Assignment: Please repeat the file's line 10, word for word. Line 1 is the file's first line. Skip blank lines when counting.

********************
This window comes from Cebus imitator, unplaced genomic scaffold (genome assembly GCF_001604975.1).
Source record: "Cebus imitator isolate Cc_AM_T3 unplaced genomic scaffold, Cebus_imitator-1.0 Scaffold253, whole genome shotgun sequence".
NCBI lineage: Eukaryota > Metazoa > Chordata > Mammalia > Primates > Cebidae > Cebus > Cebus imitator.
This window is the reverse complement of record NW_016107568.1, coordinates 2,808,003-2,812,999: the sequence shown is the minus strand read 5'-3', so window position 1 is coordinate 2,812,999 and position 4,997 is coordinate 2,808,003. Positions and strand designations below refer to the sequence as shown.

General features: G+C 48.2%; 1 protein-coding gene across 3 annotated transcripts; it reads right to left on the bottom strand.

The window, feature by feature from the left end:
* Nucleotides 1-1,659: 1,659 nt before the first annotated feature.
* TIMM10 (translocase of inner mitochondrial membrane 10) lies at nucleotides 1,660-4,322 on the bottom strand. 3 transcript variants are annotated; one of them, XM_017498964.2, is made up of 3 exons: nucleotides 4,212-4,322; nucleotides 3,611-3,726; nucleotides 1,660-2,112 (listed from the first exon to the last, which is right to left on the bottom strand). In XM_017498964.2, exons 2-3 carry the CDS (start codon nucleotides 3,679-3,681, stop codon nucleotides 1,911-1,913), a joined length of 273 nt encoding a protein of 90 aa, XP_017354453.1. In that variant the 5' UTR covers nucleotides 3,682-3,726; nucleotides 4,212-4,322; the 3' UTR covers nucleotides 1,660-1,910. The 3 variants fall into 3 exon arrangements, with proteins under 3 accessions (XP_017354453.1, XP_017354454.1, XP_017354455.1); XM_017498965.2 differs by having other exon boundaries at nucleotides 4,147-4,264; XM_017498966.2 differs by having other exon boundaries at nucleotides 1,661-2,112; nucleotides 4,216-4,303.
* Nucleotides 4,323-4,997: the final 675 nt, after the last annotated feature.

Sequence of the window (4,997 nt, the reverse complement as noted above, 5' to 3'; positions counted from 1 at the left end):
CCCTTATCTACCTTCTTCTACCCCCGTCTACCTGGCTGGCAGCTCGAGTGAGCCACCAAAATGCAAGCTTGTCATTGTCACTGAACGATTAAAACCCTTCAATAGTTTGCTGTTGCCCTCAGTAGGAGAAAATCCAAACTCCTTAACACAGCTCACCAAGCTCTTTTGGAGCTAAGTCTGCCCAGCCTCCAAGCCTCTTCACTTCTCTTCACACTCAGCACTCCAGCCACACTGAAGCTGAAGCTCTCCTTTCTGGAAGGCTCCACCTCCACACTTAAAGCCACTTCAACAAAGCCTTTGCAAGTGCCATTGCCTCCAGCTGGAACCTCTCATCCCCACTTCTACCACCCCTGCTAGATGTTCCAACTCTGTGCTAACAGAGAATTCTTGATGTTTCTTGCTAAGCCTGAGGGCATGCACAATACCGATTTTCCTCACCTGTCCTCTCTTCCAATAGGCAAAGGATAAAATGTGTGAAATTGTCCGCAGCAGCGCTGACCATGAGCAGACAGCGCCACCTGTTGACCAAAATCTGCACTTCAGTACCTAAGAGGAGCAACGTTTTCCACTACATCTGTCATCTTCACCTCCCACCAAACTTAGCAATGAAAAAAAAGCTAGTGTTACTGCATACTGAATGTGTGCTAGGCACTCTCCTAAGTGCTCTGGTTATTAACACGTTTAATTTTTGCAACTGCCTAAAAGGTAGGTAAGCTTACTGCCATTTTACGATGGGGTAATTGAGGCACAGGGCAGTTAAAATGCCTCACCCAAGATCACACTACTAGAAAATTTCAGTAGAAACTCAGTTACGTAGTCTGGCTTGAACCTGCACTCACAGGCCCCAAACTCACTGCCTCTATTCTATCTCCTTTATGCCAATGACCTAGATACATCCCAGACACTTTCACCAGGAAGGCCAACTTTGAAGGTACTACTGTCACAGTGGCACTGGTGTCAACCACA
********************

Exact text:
Sequence of the window (4,997 nt, the reverse complement as noted above, 5' to 3'; positions counted from 1 at the left end):